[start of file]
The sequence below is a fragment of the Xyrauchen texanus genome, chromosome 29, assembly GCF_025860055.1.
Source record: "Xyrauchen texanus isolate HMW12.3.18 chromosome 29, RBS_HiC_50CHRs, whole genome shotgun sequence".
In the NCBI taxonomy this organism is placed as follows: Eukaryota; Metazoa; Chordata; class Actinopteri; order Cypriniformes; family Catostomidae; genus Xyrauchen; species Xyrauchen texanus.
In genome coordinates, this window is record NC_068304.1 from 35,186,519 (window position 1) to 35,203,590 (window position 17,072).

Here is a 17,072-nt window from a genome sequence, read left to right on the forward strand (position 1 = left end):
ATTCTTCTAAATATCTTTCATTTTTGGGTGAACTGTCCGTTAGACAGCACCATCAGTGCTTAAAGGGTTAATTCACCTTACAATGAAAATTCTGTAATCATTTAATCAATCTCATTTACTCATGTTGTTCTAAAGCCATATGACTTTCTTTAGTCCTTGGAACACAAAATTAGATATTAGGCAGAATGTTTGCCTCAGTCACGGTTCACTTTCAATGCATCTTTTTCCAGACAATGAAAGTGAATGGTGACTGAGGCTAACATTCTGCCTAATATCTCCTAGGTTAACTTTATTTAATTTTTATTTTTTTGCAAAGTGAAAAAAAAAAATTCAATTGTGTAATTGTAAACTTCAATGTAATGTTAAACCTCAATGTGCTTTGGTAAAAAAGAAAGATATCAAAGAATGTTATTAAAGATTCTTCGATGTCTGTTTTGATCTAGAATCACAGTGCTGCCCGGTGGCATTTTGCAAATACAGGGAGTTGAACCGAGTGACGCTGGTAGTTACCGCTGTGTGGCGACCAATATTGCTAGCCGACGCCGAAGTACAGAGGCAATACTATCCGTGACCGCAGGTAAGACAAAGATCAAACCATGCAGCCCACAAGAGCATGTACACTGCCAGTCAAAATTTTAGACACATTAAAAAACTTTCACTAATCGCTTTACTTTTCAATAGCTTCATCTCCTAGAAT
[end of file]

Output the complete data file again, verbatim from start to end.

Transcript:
The sequence below is a fragment of the Xyrauchen texanus genome, chromosome 29, assembly GCF_025860055.1.
Source record: "Xyrauchen texanus isolate HMW12.3.18 chromosome 29, RBS_HiC_50CHRs, whole genome shotgun sequence".
In the NCBI taxonomy this organism is placed as follows: Eukaryota; Metazoa; Chordata; class Actinopteri; order Cypriniformes; family Catostomidae; genus Xyrauchen; species Xyrauchen texanus.
In genome coordinates, this window is record NC_068304.1 from 35,186,519 (window position 1) to 35,203,590 (window position 17,072).

Here is a 17,072-nt window from a genome sequence, read left to right on the forward strand (position 1 = left end):
ATTCTTCTAAATATCTTTCATTTTTGGGTGAACTGTCCGTTAGACAGCACCATCAGTGCTTAAAGGGTTAATTCACCTTACAATGAAAATTCTGTAATCATTTAATCAATCTCATTTACTCATGTTGTTCTAAAGCCATATGACTTTCTTTAGTCCTTGGAACACAAAATTAGATATTAGGCAGAATGTTTGCCTCAGTCACGGTTCACTTTCAATGCATCTTTTTCCAGACAATGAAAGTGAATGGTGACTGAGGCTAACATTCTGCCTAATATCTCCTAGGTTAACTTTATTTAATTTTTATTTTTTTGCAAAGTGAAAAAAAAAAATTCAATTGTGTAATTGTAAACTTCAATGTAATGTTAAACCTCAATGTGCTTTGGTAAAAAAGAAAGATATCAAAGAATGTTATTAAAGATTCTTCGATGTCTGTTTTGATCTAGAATCACAGTGCTGCCCGGTGGCATTTTGCAAATACAGGGAGTTGAACCGAGTGACGCTGGTAGTTACCGCTGTGTGGCGACCAATATTGCTAGCCGACGCCGAAGTACAGAGGCAATACTATCCGTGACCGCAGGTAAGACAAAGATCAAACCATGCAGCCCACAAGAGCATGTACACTGCCAGTCAAAATTTTAGACACATTAAAAAACTTTCACTAATCGCTTTACTTTTCAATAGCTTCATCTCCTAGAAT